The Resistance—Becoming a Local Politician

In the fall of 2009 I became a liberal local politician in a rural Wisconsin county and the following spring I was elected as a county commissioner.* It wasn’t something I set out to do, and it’s outside both my main area of expertise as a science fiction and fantasy author and my comfort zone. But it’s an important job and it’s critical to have people who share my values doing it. It’s also not nearly as scary as I expected it to be and it’s a big first step toward higher office for those who feel the calling. Right now we need those people more than ever and I’m hoping that you might be one of them.

In service of convincing you that you’re ready to take a shot at it, I’m going to talk about what it means to be an elected official at the local level. The first step is getting on the ballot. Here in my ward that means collecting ballot access signatures from thirty residents and having them verified by the county clerk’s office. This means knocking on doors, which is probably the scariest part of the process for me since I have light OCD, which is an anxiety disorder.

It’s no fun, but it’s also A) necessary, and B) something you can get help with. I’ve done the routine myself a couple of times, but this last year I got someone else to collect the signatures. If you’re in a place where there is a local Democratic party organization, chances are good someone there is willing to help, especially if you’re running in one of the many local elections where a conservative incumbent is running unopposed.

That’s one of the big reasons I’m writing this: I want you to take a shot at getting elected. In too many places the conservatives are kicking our asses because we simply aren’t showing up. We need to be contesting every office and not just because we want better government at every level, but because we need people in those entry level offices to create an experienced team of citizen legislators to run in the next tier of state and federal elections.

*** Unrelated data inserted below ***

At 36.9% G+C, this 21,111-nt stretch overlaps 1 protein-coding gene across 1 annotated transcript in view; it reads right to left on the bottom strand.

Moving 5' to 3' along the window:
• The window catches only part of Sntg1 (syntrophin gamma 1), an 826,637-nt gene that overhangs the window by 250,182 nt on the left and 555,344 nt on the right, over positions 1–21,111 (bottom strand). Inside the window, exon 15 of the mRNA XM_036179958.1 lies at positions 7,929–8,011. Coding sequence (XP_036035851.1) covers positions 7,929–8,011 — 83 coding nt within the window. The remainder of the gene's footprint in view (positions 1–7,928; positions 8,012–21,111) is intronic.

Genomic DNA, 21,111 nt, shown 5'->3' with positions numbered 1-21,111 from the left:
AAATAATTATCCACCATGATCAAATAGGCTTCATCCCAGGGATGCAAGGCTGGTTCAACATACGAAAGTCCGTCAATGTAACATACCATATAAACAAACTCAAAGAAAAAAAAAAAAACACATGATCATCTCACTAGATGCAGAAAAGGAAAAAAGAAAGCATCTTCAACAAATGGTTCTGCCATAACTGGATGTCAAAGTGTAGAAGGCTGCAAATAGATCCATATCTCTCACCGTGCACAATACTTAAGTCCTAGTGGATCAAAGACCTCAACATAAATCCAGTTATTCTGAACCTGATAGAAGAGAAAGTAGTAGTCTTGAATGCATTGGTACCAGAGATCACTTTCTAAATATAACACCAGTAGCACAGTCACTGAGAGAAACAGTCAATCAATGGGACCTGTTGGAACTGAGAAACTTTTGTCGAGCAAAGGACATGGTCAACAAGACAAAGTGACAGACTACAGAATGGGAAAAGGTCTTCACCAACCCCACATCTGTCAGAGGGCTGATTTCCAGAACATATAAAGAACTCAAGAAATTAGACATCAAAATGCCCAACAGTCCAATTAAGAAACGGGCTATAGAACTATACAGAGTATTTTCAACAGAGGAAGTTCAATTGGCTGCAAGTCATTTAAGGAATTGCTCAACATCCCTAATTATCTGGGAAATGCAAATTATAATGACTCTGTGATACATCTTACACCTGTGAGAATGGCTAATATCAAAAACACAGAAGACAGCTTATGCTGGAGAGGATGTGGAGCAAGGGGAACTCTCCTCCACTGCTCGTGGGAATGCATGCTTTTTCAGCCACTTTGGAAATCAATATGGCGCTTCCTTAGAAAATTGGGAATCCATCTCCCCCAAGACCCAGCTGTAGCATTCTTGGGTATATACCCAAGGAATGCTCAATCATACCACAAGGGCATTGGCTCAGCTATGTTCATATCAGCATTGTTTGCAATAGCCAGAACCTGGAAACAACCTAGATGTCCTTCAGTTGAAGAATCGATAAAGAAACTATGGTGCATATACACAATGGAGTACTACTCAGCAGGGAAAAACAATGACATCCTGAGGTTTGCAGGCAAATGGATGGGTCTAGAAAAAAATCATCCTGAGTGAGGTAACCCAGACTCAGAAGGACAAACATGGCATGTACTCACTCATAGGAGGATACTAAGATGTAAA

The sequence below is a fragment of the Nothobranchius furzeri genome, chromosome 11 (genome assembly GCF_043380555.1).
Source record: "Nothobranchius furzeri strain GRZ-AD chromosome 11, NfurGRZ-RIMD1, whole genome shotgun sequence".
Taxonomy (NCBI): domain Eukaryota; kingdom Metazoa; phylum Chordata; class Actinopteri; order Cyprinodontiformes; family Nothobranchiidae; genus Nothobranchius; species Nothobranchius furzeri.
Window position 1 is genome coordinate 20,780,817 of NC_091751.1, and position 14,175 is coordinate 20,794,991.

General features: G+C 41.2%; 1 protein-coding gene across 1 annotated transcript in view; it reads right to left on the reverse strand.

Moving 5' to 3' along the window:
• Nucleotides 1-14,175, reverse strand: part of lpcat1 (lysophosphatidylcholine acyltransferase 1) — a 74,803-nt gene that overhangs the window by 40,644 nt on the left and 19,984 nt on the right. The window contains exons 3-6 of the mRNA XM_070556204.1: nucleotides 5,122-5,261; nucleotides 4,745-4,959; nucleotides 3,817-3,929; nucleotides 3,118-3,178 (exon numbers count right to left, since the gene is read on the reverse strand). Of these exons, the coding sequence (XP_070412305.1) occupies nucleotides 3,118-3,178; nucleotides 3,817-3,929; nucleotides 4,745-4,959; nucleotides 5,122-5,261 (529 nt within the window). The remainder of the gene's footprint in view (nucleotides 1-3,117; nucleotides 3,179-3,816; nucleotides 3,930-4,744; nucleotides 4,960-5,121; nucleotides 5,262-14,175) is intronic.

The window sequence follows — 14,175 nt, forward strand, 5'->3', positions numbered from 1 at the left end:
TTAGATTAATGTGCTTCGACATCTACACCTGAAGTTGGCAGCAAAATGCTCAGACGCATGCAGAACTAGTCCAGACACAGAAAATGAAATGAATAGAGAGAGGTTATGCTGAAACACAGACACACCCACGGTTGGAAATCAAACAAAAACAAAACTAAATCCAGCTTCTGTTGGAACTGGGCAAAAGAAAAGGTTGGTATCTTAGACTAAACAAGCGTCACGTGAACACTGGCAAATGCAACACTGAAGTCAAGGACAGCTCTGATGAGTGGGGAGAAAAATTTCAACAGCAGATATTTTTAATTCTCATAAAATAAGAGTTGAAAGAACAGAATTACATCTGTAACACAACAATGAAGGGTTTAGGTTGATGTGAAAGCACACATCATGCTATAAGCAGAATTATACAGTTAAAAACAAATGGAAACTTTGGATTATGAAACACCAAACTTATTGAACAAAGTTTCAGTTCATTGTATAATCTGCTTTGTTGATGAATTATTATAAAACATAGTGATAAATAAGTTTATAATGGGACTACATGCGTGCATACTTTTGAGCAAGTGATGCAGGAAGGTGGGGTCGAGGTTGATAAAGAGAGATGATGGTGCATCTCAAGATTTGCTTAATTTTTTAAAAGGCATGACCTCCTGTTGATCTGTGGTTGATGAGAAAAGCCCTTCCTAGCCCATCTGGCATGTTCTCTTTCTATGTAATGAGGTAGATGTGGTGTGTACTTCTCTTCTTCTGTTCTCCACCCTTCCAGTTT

The conservatives understand this and have for years. One reason we’re getting so badly beat up today is because they figured out long ago that the way to win is to contest every election and to do the thankless school and library and county board jobs to create relationships and build a movement. They have been doing it since Goldwater, and they have been tireless. If we want to be the resistance, we have to do it too.

It’s hard work, it can be tedious, and I really didn’t want to do it any more than you do. But the person who recruited me to run made a simple pitch: Is there anyone in this ward you trust to make these decisions more than you trust yourself? I squirmed around a bit and tried to get off the hook, but ultimately I decided there wasn’t. If I wanted liberal local government, I had to go ahead and become that government, because I didn’t see anyone else who was more liberal in my ward who was willing to do the job.

The specifics of going from ballot access to getting elected vary wildly from place to place and office to office. So, I’m going to skip over pretty much all of that by saying you’ll have to talk to your local party and potential constituents to find out what you need to do for the specific office you’re thinking of running for, and I’ll move on to the governing part of the job.

This is the terrifying part of things for so many people who are thinking about running for office—how am I going to handle making big decisions about policy and budgets when I don’t know anything about the details of local government? AIEEE! Well, let me start by saying: you’ve got this. Really. The vast majority of the job is sitting in meetings, learning how to make those decisions, discussing the details—including oversight of money spent—and then voting on policy.

Now, you’re going to be better at this right out of the gate than I was for the simple reason that you’re going to have time to think about the job and prepare yourself. I was a last minute recruit, so I had no time to do the things you’re going to do, like actually go to a few meetings of whatever government entity you’re running for, and talk to people who have done the job or who have observed it being done. But even if you don’t have that opportunity to familiarize yourself with the process and work, it can be done. I know because I went straight from a standing start to the deep end, and you can too.